LSE says £24bn Deutsche Börse merger has been derailed by EU

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The £24bn merger between London Stock Exchange and its German counterpart Deutsche Börse looks to have been derailed by antitrust concerns in Brussels.

The LSE said it was “highly unlikely” it would be able to meet antitrust conditions set by the European commission for its tie-up with the Frankfurt stock exchange operator.

This is the third time the pair have tried to merge, with two previous attempts – in 2000 and 2005 – ending in failure.

The unexpected announcement by the London market, which runs the Milan stock exchange, came late on Sunday. The LSE said it had examined the European commission’s request to sell its majority stake in its Italian division, MTS, but concluded “it could not commit to the divestment of MTS”.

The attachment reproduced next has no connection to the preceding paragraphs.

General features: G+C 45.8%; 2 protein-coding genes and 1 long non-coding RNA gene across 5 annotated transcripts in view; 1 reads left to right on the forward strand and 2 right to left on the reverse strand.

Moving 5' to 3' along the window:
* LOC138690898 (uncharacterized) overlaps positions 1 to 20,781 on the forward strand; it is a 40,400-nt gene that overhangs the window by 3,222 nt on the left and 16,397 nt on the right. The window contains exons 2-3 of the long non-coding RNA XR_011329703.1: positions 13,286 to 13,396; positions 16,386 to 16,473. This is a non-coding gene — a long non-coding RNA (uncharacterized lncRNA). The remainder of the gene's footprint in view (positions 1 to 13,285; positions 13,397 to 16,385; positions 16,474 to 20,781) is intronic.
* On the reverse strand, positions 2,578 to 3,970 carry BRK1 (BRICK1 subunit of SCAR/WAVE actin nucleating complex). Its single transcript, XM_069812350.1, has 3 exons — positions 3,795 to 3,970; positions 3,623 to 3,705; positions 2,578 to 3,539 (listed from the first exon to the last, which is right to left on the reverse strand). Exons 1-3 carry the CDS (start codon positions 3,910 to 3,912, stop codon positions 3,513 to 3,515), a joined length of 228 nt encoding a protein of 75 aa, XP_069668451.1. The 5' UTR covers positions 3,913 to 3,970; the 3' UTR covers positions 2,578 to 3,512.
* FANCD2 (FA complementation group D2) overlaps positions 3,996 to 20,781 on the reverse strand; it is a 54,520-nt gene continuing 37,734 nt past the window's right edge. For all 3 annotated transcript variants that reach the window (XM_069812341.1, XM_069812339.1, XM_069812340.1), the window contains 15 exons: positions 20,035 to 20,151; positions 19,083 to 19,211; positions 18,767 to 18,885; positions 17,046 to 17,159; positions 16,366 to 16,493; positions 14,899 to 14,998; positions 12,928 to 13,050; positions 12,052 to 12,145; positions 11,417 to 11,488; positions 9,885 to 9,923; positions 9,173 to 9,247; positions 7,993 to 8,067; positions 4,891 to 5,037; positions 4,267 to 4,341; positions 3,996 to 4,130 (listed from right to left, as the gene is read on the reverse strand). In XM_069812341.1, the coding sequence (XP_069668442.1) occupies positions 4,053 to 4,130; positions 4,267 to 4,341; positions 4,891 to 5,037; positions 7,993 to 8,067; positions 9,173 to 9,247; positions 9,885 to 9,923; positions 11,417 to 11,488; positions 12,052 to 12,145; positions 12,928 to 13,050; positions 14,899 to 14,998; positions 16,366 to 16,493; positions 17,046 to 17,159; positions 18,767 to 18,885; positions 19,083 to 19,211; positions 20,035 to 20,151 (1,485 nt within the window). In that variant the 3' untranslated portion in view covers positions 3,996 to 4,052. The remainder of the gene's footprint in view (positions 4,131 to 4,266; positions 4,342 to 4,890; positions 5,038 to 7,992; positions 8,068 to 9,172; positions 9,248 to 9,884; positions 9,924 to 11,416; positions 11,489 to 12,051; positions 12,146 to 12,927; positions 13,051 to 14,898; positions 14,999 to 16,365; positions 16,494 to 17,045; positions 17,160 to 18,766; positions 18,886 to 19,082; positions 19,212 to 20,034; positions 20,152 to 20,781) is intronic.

The group said: “The LSE board believes it is highly unlikely that a sale of MTS could be satisfactorily achieved, even if LSE were to give the commitment. Moreover, the LSE board believes the offer of such a remedy would jeopardise LSE’s critically important relationships with these regulators [in Italy] and be detrimental to LSE’s ongoing businesses in Italy and the combined group, were the merger to complete.”

The author: Michel THEYS

Michel Theys, a Belgian native, began his career as a civil servant, serving the public for several decades. After retirement, he shifted gears to follow his passion for journalism. With a background in public administration, Theys brought a unique perspective to his reporting. His insightful articles, covering a wide array of topics, swiftly gained recognition. Today, Michel Theys is a respected journalist known for his balanced and thoughtful reporting in the Belgian media landscape.

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